I think a feasibility study is in order.



« Reply #252 on: December 06, 2017, 22:40 »
+3
"For the stock video and photo industry perhaps a traditional peer to peer network would be better then, lets call it StockWire for the sake of this discussion, everyone has their content on their own drives, there is this app that allows customers to search for titles and keywords, preview the clip"

We already had this (hosted on your own website).  It was called symbiostock.  Buyers didn't really care.  I don't really know if I want the world accessing my computer to download things.

« Reply #253 on: December 06, 2017, 22:48 »
+1
Read the thread properly and you will see it is not feasable, no quality control, no indemnity and no security, no offence, but why would I trust you?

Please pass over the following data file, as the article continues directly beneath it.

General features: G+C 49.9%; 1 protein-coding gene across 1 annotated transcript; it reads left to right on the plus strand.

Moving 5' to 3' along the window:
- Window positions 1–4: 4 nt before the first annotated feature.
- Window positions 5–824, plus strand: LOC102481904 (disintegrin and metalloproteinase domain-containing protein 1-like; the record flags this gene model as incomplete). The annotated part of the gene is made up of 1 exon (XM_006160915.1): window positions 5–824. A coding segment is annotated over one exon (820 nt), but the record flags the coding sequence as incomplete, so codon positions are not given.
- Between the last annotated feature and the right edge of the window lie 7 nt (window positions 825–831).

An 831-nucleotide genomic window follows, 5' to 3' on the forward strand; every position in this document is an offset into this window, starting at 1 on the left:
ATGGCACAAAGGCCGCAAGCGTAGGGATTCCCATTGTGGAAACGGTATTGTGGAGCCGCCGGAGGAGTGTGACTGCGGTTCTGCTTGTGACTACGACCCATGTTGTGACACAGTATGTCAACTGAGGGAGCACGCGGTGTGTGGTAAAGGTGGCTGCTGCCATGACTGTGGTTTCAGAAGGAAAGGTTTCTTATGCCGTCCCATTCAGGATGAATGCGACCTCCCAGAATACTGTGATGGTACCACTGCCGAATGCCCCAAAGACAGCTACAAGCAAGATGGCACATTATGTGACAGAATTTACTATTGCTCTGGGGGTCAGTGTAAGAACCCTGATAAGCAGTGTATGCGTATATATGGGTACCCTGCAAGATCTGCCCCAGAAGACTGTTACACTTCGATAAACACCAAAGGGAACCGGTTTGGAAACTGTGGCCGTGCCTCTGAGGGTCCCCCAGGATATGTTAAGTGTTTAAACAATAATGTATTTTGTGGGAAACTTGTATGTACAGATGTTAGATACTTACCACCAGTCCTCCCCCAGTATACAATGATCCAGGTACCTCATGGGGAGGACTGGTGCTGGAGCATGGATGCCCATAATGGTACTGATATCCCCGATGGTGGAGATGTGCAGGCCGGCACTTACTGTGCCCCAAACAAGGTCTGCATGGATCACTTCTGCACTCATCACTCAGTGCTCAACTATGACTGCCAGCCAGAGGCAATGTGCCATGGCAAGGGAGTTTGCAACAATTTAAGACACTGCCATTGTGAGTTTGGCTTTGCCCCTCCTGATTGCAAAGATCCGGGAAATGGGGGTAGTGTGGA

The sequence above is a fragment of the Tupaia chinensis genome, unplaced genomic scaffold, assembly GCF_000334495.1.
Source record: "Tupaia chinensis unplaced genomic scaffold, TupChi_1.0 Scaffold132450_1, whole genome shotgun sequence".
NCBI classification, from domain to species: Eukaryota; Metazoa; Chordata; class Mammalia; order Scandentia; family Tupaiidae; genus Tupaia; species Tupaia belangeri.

Limewire worked because the data was on dozens or hundreds of computers and because internet speeds were grindingly slow you lose one node the others took over.  You could never guarentee that a bookmarked image would be available on demand with your peer to peer system.

« Reply #254 on: December 09, 2017, 10:48 »
+1
Read the thread properly and you will see it is not feasable, no quality control, no indemnity and no security, no offence, but why would I trust you?

Limewire worked because the data was on dozens or hundreds of computers and because internet speeds were grindingly slow you lose one node the others took over.  You could never guarentee that a bookmarked image would be available on demand with your peer to peer system.

All valid points and good to discuss, on the issue of security I disagree, I mean just look at the massive thefts from shutterstock and other sites, I think some of us have better security on our local drives than these big companies.